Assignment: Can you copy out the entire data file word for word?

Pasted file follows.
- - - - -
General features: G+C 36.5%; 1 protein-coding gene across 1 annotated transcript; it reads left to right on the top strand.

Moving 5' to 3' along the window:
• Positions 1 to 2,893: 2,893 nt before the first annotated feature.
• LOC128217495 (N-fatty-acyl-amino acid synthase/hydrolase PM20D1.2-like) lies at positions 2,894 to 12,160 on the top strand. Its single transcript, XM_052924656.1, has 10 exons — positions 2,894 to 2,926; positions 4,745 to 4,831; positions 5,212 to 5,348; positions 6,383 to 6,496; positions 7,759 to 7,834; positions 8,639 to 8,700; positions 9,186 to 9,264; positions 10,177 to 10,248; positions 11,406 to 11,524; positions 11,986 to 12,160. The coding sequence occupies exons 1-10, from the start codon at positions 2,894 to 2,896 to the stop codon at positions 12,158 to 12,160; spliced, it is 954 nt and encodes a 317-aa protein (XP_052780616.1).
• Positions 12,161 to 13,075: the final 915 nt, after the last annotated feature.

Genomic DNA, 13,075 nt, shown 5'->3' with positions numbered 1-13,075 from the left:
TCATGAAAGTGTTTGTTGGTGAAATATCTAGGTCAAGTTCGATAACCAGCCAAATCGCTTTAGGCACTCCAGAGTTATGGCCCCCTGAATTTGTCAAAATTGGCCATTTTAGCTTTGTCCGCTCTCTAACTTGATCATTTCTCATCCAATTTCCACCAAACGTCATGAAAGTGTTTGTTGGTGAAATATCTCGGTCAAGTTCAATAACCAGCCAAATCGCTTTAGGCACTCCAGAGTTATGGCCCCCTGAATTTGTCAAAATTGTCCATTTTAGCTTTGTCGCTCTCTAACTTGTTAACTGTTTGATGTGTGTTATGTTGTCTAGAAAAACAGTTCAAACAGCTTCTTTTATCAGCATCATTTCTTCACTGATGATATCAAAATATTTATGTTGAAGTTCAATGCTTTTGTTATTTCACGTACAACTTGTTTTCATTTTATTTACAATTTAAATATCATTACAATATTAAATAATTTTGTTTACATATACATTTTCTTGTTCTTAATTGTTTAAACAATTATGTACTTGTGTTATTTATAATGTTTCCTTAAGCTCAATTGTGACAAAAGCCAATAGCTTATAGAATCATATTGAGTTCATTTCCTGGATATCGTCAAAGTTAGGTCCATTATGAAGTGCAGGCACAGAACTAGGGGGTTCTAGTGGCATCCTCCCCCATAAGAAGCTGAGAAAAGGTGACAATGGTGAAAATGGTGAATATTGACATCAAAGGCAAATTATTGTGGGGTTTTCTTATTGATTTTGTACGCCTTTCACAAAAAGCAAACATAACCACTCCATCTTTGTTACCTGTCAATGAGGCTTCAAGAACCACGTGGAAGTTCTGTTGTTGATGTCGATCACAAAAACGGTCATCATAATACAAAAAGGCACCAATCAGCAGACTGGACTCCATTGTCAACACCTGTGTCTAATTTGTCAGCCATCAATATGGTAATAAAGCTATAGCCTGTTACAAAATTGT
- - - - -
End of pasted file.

General features: G+C 36.5%; 1 protein-coding gene across 1 annotated transcript; it reads left to right on the top strand.

Moving 5' to 3' along the window:
• Positions 1 to 2,893: 2,893 nt before the first annotated feature.
• LOC128217495 (N-fatty-acyl-amino acid synthase/hydrolase PM20D1.2-like) lies at positions 2,894 to 12,160 on the top strand. Its single transcript, XM_052924656.1, has 10 exons — positions 2,894 to 2,926; positions 4,745 to 4,831; positions 5,212 to 5,348; positions 6,383 to 6,496; positions 7,759 to 7,834; positions 8,639 to 8,700; positions 9,186 to 9,264; positions 10,177 to 10,248; positions 11,406 to 11,524; positions 11,986 to 12,160. The coding sequence occupies exons 1-10, from the start codon at positions 2,894 to 2,896 to the stop codon at positions 12,158 to 12,160; spliced, it is 954 nt and encodes a 317-aa protein (XP_052780616.1).
• Positions 12,161 to 13,075: the final 915 nt, after the last annotated feature.

Genomic DNA, 13,075 nt, shown 5'->3' with positions numbered 1-13,075 from the left:
TCATGAAAGTGTTTGTTGGTGAAATATCTAGGTCAAGTTCGATAACCAGCCAAATCGCTTTAGGCACTCCAGAGTTATGGCCCCCTGAATTTGTCAAAATTGGCCATTTTAGCTTTGTCCGCTCTCTAACTTGATCATTTCTCATCCAATTTCCACCAAACGTCATGAAAGTGTTTGTTGGTGAAATATCTCGGTCAAGTTCAATAACCAGCCAAATCGCTTTAGGCACTCCAGAGTTATGGCCCCCTGAATTTGTCAAAATTGTCCATTTTAGCTTTGTCGCTCTCTAACTTGTTAACTGTTTGATGTGTGTTATGTTGTCTAGAAAAACAGTTCAAACAGCTTCTTTTATCAGCATCATTTCTTCACTGATGATATCAAAATATTTATGTTGAAGTTCAATGCTTTTGTTATTTCACGTACAACTTGTTTTCATTTTATTTACAATTTAAATATCATTACAATATTAAATAATTTTGTTTACATATACATTTTCTTGTTCTTAATTGTTTAAACAATTATGTACTTGTGTTATTTATAATGTTTCCTTAAGCTCAATTGTGACAAAAGCCAATAGCTTATAGAATCATATTGAGTTCATTTCCTGGATATCGTCAAAGTTAGGTCCATTATGAAGTGCAGGCACAGAACTAGGGGGTTCTAGTGGCATCCTCCCCCATAAGAAGCTGAGAAAAGGTGACAATGGTGAAAATGGTGAATATTGACATCAAAGGCAAATTATTGTGGGGTTTTCTTATTGATTTTGTACGCCTTTCACAAAAAGCAAACATAACCACTCCATCTTTGTTACCTGTCAATGAGGCTTCAAGAACCACGTGGAAGTTCTGTTGTTGATGTCGATCACAAAAACGGTCATCATAATACAAAAAGGCACCAATCAGCAGACTGGACTCCATTGTCAACACCTGTGTCTAATTTGTCAGCCATCAATATGGTAATAAAGCTATAGCCTGTTACAAAATTGT